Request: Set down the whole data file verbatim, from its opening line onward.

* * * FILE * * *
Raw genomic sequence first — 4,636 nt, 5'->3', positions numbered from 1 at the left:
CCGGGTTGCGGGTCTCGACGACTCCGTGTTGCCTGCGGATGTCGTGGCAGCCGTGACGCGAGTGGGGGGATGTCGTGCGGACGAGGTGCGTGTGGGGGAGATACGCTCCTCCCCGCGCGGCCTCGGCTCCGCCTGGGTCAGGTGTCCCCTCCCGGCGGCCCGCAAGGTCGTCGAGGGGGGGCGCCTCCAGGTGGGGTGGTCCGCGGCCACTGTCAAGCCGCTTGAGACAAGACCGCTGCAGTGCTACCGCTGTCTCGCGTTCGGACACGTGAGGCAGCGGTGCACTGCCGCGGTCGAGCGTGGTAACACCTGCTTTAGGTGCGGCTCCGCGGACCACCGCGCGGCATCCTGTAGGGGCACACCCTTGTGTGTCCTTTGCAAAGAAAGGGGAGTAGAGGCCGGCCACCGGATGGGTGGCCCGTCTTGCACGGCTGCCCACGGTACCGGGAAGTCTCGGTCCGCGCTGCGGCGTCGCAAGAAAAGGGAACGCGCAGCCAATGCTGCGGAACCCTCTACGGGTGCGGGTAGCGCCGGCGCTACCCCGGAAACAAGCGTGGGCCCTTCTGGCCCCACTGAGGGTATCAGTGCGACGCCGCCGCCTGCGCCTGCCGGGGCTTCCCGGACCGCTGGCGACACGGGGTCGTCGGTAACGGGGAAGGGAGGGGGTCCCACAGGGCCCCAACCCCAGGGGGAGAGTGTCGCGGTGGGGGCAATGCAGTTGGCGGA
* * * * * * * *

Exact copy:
Raw genomic sequence first — 4,636 nt, 5'->3', positions numbered from 1 at the left:
CCGGGTTGCGGGTCTCGACGACTCCGTGTTGCCTGCGGATGTCGTGGCAGCCGTGACGCGAGTGGGGGGATGTCGTGCGGACGAGGTGCGTGTGGGGGAGATACGCTCCTCCCCGCGCGGCCTCGGCTCCGCCTGGGTCAGGTGTCCCCTCCCGGCGGCCCGCAAGGTCGTCGAGGGGGGGCGCCTCCAGGTGGGGTGGTCCGCGGCCACTGTCAAGCCGCTTGAGACAAGACCGCTGCAGTGCTACCGCTGTCTCGCGTTCGGACACGTGAGGCAGCGGTGCACTGCCGCGGTCGAGCGTGGTAACACCTGCTTTAGGTGCGGCTCCGCGGACCACCGCGCGGCATCCTGTAGGGGCACACCCTTGTGTGTCCTTTGCAAAGAAAGGGGAGTAGAGGCCGGCCACCGGATGGGTGGCCCGTCTTGCACGGCTGCCCACGGTACCGGGAAGTCTCGGTCCGCGCTGCGGCGTCGCAAGAAAAGGGAACGCGCAGCCAATGCTGCGGAACCCTCTACGGGTGCGGGTAGCGCCGGCGCTACCCCGGAAACAAGCGTGGGCCCTTCTGGCCCCACTGAGGGTATCAGTGCGACGCCGCCGCCTGCGCCTGCCGGGGCTTCCCGGACCGCTGGCGACACGGGGTCGTCGGTAACGGGGAAGGGAGGGGGTCCCACAGGGCCCCAACCCCAGGGGGAGAGTGTCGCGGTGGGGGCAATGCAGTTGGCGGA